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Apply a Function to a Pandas Series

In this tutorial, we will look at how to apply a function to each value of a pandas series.

To apply a function on each value of a pandas series you can use the pandas series apply() function and pass the function you want to apply as an argument. The following is the syntax:

# using pandas series apply()
s_new = s.apply(your_func)

Here, s is the original pandas series you want to apply the function on, and “your_func” is the function you want to apply. You can also pass lambda functions or built-in python functions instead of a custom function.

Let’s look at some examples of applying a function to a series. First, we’ll create a sample series of names of employees in an office that we’ll be using throughout this tutorial.

import pandas as pd

# pandas series of Full Names
names = pd.Series(data=['Jake Peralta', 'Doug Judy', 'Charles Boyle', 'Gina Linetti'])

# display the series


0     Jake Peralta
1        Doug Judy
2    Charles Boyle
3     Gina Linetti
dtype: object

We now have a pandas series containing full names of employees at an office.

You can apply custom and built-in functions to the values of a pandas series. Let’s create a new series containing the lengths of the names in the original series.

# apply function to series
name_lengths = names.apply(len)
# print the returned series


0    12
1     9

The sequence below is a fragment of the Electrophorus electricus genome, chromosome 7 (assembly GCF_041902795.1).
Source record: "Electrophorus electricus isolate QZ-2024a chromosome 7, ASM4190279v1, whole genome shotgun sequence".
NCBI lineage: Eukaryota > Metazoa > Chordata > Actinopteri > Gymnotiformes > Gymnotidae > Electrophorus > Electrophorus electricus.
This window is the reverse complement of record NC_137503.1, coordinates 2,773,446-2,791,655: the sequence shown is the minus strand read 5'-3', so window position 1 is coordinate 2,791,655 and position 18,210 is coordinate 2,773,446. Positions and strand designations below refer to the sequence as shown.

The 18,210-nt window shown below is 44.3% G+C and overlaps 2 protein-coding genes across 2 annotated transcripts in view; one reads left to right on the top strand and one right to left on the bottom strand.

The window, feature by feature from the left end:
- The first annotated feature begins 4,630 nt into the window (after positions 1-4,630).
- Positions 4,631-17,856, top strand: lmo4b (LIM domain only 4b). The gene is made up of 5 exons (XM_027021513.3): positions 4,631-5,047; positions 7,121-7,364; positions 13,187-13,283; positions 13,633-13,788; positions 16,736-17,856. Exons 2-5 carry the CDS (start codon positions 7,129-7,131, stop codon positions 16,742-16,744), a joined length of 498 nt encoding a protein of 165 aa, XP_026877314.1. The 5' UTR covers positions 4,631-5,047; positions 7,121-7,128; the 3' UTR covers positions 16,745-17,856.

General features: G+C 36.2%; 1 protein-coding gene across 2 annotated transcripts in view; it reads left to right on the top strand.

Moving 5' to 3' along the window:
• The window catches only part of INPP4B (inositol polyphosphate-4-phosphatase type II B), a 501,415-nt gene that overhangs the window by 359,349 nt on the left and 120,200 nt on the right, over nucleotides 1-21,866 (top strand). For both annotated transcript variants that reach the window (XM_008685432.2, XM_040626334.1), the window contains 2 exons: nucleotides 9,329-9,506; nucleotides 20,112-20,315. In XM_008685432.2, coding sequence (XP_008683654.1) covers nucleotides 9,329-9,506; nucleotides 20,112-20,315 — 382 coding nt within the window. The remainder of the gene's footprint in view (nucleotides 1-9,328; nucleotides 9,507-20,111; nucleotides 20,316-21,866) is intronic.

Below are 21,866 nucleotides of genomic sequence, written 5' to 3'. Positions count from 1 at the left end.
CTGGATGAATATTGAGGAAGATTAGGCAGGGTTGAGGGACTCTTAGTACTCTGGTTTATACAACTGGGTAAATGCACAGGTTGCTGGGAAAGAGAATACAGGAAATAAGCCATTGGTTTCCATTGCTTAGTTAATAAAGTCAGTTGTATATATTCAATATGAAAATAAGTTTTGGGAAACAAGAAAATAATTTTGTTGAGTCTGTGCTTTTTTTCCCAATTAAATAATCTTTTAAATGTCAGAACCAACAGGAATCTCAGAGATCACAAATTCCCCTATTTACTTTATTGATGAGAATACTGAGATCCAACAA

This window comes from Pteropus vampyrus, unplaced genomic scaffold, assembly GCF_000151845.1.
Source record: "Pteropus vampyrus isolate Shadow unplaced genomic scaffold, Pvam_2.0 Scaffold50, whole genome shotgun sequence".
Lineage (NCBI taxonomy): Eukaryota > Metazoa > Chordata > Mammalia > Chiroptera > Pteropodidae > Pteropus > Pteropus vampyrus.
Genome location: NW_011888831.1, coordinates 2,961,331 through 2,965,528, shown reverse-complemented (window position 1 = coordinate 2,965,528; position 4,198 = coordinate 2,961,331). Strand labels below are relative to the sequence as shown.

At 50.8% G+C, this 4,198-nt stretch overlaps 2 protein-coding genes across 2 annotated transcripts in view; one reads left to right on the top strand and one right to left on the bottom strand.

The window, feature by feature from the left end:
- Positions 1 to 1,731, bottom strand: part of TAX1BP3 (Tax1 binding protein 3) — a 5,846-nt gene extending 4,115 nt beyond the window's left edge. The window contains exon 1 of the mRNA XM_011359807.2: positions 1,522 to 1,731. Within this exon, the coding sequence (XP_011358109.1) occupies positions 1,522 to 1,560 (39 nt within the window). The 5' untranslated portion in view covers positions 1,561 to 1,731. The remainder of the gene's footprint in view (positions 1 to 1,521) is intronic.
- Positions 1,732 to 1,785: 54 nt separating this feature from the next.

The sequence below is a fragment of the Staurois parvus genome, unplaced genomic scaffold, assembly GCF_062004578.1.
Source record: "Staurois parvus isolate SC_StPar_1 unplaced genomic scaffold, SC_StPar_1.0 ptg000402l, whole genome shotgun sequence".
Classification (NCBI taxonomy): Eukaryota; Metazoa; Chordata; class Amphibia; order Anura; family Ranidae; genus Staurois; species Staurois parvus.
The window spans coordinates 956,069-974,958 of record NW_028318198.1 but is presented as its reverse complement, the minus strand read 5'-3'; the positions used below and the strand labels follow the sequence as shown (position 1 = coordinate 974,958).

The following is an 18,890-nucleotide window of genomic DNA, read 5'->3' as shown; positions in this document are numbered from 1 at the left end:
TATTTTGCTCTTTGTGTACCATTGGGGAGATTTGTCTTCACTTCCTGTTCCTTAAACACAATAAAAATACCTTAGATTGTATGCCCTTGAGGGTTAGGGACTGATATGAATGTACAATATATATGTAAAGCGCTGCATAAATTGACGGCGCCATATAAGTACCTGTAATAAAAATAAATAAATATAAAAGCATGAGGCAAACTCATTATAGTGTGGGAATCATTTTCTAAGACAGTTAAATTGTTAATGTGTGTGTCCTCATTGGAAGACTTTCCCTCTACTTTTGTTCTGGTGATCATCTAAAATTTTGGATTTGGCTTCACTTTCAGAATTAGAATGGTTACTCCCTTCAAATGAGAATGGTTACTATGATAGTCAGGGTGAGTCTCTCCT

2    13
3    12
dtype: int64

In the above example, we applied the python built-in len function which gives the length of objects. Here, the returned series contains the length of names from the series “names”.

You can also pass a lambda function as an argument to the apply() function. Using lambda function is quite common when applying simple functions to series and dataframes without explicitly defining the function.

# apply function to series
name_caps = names.apply(lambda x: x.upper())
# print the returned series


1        DOUG JUDY
dtype: object

In the above example, we use a lambda function to get a series with names from the original series in upper case.

You can also apply custom functions to a series using the apply() function. Let’s create a custom function to return only the first name.

# custom function
def get_first_name(n):
    words = n.split(" ")
    return words[0]

# apply function to series
first_names = names.apply(get_first_name)
# print the returned series


0       Jake
1       Doug
2    Charles
3       Gina
dtype: object

The returned series contains values resulting from applying the custom function “get_first_name()” on the original series.

You can also pass additional arguments when using the apply() function. For example, let’s modify the above function to return only the first k characters of the first name where k is an additional argument.

# custom function
def get_first_name(n, k):
    words = n.split(" ")
    return words[0][:k]

# apply function to series
first_names = names.apply(get_first_name, args=(4,))
# print the returned series


0    Jake
1    Doug
2    Char
3    Gina
dtype: object

In the above example, we pass the additional argument as a tuple to the args parameter of the apply() function. Note that the returned series only has the first four characters of the first name.

For more on the pandas series apply() function, refer to its documentation.

With this, we come to the end of this tutorial. The code examples and results presented in this tutorial have been implemented in a Jupyter Notebook with a python (version 3.8.3) kernel having pandas version 1.0.5

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  • Piyush is a data scientist passionate about using data to understand things better and make informed decisions. In the past, he's worked as a Data Scientist for ZS and holds an engineering degree from IIT Roorkee. His hobbies include watching cricket, reading, and working on side projects.